Penrith, St Andrew's Church
Penrith, St Andrew's Church
The parish church of St Andrews in Penrith is an intriguing mix of old and new. There was a church on this site as early as the 12th century, but that Norman building was largely rebuilt in 1720 by architect Nicholas Hawksmoor, who modelled his new creation on St Andrew's church in Holborn, London.
The oldest part of the current structure is the massive west tower, which dates in part to the 13th century. The thick walls and battlements of the tower suggests that it may have served dual purpose as a pele, or fortified tower, used for defense against marauding Scots.

The interior is almost entirely neo-classical, with Tuscan style galleries lining three sides of the aisled nave, and a painted, coved ceiling. In the south aisle is a modern window called the Neville Window, created to show off two fragments of medieval glass traditionally said to represent the heads of Richard Plantagenet and Cecily Neville, and the bear and ragged staff emblem of Richard Neville, Earl of Warwick. Another theory is that the heads are those of Cecily Neville's parents, Ralf Neville and Joan Beaufort.

However, the most interesting historical features of St Andrew's are not to be found inside the church, but outside, in the graveyard. There you will find a pair of 10th century cross shafts, carved with much worn designs including an Agnus Dei, and figures of a man and woman. The design is similar to the famous cross at Gosforth, though here the effects of weathering are much more severe.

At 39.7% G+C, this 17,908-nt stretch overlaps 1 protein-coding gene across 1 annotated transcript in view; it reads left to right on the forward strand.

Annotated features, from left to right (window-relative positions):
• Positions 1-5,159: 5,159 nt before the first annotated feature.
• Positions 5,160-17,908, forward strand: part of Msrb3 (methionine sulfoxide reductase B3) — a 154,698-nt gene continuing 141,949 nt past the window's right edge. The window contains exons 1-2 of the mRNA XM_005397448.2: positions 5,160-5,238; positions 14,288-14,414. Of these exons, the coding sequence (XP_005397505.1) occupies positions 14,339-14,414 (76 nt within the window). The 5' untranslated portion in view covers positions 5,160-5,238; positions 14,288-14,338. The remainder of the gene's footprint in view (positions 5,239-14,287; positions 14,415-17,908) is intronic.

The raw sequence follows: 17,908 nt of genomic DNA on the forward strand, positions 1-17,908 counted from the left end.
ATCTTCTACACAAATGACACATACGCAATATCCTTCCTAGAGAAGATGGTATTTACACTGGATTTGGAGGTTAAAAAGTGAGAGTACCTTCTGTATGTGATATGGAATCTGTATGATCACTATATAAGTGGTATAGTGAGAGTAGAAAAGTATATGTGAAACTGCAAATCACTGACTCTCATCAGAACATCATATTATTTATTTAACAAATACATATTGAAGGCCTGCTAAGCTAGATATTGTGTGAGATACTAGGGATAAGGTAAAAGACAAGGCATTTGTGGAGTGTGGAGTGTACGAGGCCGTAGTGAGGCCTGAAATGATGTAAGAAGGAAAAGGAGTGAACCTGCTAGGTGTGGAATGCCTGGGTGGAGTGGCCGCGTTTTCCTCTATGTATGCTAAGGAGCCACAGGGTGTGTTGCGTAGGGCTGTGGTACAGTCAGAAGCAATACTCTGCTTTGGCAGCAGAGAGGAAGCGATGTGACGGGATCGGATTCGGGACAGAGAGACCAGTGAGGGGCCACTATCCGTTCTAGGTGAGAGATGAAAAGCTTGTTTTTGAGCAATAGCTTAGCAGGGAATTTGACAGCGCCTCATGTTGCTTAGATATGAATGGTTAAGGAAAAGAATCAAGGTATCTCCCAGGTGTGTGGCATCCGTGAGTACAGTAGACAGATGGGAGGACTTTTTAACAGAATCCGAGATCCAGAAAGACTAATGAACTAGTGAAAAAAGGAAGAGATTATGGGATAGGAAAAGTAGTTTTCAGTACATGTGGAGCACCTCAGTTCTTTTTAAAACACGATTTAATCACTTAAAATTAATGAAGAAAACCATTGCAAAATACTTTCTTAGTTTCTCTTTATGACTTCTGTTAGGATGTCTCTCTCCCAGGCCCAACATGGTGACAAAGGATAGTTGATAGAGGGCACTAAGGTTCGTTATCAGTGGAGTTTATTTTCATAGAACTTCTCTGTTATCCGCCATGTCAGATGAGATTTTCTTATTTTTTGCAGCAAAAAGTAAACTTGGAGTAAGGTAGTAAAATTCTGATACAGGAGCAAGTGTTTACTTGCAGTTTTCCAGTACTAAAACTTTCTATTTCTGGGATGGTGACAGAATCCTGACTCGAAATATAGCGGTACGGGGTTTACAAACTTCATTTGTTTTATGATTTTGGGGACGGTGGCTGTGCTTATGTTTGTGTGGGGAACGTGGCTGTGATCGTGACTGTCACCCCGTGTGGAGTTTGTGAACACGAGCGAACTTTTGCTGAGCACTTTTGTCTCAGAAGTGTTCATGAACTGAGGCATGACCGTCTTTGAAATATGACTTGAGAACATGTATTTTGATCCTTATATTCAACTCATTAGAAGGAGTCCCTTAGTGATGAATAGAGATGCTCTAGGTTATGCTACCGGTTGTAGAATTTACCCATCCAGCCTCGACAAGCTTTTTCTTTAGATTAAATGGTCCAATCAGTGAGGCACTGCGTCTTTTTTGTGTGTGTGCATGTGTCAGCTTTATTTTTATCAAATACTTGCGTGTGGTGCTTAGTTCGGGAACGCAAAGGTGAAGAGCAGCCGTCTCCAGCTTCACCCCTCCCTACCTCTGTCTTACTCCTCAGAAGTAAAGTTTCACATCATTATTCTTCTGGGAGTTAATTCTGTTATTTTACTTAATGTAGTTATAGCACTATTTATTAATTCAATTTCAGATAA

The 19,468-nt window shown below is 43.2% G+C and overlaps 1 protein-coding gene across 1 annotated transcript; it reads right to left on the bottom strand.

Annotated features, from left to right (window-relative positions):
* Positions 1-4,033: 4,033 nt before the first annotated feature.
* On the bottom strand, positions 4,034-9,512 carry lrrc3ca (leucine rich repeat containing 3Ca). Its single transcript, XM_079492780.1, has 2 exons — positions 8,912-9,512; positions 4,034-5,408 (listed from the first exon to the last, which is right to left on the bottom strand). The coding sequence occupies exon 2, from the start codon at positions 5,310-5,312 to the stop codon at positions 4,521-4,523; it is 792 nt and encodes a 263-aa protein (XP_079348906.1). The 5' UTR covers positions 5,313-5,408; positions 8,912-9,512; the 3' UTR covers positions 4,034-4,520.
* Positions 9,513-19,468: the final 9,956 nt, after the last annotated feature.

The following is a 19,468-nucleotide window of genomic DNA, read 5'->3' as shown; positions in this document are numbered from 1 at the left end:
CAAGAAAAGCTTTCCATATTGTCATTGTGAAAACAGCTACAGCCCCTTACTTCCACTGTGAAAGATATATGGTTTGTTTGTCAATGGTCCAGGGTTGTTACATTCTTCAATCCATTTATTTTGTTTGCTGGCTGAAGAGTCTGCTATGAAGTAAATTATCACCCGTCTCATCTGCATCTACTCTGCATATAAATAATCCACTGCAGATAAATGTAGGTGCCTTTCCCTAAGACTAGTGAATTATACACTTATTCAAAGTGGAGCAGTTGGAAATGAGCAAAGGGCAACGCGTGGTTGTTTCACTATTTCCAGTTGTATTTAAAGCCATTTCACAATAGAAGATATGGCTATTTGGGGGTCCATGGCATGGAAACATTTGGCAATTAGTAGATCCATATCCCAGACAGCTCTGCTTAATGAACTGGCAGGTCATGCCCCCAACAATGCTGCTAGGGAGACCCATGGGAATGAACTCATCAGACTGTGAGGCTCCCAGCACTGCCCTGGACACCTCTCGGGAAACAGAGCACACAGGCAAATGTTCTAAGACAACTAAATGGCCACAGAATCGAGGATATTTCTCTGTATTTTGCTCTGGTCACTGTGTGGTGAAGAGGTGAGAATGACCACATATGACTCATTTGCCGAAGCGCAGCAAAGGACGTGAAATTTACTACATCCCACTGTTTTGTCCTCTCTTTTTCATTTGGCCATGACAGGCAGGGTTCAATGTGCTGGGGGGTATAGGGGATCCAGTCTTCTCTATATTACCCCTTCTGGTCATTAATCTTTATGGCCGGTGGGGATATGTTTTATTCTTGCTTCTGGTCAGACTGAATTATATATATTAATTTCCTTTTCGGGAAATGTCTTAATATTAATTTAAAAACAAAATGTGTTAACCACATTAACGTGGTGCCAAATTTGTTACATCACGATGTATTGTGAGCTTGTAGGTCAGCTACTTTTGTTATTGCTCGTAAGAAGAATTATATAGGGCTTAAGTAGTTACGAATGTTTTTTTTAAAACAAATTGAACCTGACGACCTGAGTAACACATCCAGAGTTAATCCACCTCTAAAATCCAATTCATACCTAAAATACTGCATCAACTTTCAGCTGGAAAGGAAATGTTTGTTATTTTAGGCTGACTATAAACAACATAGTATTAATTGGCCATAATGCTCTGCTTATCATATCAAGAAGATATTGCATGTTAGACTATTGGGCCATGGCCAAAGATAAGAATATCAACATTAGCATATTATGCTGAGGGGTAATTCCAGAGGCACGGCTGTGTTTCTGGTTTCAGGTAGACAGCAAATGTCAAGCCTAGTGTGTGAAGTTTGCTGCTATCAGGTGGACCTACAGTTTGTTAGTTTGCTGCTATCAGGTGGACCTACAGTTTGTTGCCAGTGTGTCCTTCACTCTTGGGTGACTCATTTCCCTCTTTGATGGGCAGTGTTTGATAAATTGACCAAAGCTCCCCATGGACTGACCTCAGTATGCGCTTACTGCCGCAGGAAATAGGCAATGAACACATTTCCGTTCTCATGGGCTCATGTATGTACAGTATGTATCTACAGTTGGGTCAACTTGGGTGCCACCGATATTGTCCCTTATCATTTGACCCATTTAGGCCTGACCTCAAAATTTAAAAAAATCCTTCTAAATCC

One of the crosses is traditionally said to have been erected by Owen Caesarius as a memorial to his father. Caesarius acted as King of Cumbria from 920 to 937 AD.

Between the crosses are four hogback grave markers, said to represent four wild boars killed by the king in Inglewood Forest, not far from modern Penrith. Together this group of monuments is known as the Giant's Grave.

To the north west is another 10th century cross, known as the Giant's Thumb. This is slightly smaller than the others, and has a wheel type head and carving of the interlace and scrollwork type.

We were a bit unfortunate when we visited because the church had to be closed unexpectedly due to repair work, but it is normally open daylight hours and visitors are welcome. Thankfully, the 10th century croses and Viking stones are in the churchyard, so they can be visited at any time, even if the church itself is closed.

One of the 10th century crosses
One of the 10th c crosses
Top of a 10th century cross
Top of a 10th century cross
The hogback stones from above
The hogback stones
from above